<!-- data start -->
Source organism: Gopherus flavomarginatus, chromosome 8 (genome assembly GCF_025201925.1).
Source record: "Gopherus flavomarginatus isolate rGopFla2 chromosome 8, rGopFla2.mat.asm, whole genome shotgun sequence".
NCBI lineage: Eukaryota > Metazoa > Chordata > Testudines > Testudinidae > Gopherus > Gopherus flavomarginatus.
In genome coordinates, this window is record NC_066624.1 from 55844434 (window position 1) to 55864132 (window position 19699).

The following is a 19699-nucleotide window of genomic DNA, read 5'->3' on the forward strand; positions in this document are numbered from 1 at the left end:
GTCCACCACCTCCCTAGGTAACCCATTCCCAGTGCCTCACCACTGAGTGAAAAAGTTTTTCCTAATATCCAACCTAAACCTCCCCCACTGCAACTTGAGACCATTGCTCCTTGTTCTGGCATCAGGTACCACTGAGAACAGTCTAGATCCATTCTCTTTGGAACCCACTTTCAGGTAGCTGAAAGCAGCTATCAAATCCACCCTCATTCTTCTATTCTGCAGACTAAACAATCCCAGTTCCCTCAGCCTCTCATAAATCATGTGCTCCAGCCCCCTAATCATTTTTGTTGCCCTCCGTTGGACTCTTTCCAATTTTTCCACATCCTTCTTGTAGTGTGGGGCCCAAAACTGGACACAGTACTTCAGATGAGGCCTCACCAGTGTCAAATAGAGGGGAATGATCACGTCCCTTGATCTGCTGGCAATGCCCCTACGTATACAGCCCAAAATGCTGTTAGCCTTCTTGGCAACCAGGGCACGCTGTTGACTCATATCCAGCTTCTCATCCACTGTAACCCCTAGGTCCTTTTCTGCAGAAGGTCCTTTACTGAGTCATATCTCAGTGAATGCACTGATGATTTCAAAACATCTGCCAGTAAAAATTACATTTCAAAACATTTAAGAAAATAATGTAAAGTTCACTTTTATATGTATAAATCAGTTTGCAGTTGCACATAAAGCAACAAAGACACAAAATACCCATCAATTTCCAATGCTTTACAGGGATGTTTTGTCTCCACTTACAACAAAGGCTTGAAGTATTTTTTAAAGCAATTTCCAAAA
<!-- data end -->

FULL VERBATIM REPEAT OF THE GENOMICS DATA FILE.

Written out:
Source organism: Gopherus flavomarginatus, chromosome 8 (genome assembly GCF_025201925.1).
Source record: "Gopherus flavomarginatus isolate rGopFla2 chromosome 8, rGopFla2.mat.asm, whole genome shotgun sequence".
NCBI lineage: Eukaryota > Metazoa > Chordata > Testudines > Testudinidae > Gopherus > Gopherus flavomarginatus.
In genome coordinates, this window is record NC_066624.1 from 55844434 (window position 1) to 55864132 (window position 19699).

The following is a 19699-nucleotide window of genomic DNA, read 5'->3' on the forward strand; positions in this document are numbered from 1 at the left end:
GTCCACCACCTCCCTAGGTAACCCATTCCCAGTGCCTCACCACTGAGTGAAAAAGTTTTTCCTAATATCCAACCTAAACCTCCCCCACTGCAACTTGAGACCATTGCTCCTTGTTCTGGCATCAGGTACCACTGAGAACAGTCTAGATCCATTCTCTTTGGAACCCACTTTCAGGTAGCTGAAAGCAGCTATCAAATCCACCCTCATTCTTCTATTCTGCAGACTAAACAATCCCAGTTCCCTCAGCCTCTCATAAATCATGTGCTCCAGCCCCCTAATCATTTTTGTTGCCCTCCGTTGGACTCTTTCCAATTTTTCCACATCCTTCTTGTAGTGTGGGGCCCAAAACTGGACACAGTACTTCAGATGAGGCCTCACCAGTGTCAAATAGAGGGGAATGATCACGTCCCTTGATCTGCTGGCAATGCCCCTACGTATACAGCCCAAAATGCTGTTAGCCTTCTTGGCAACCAGGGCACGCTGTTGACTCATATCCAGCTTCTCATCCACTGTAACCCCTAGGTCCTTTTCTGCAGAAGGTCCTTTACTGAGTCATATCTCAGTGAATGCACTGATGATTTCAAAACATCTGCCAGTAAAAATTACATTTCAAAACATTTAAGAAAATAATGTAAAGTTCACTTTTATATGTATAAATCAGTTTGCAGTTGCACATAAAGCAACAAAGACACAAAATACCCATCAATTTCCAATGCTTTACAGGGATGTTTTGTCTCCACTTACAACAAAGGCTTGAAGTATTTTTTAAAGCAATTTCCAAAA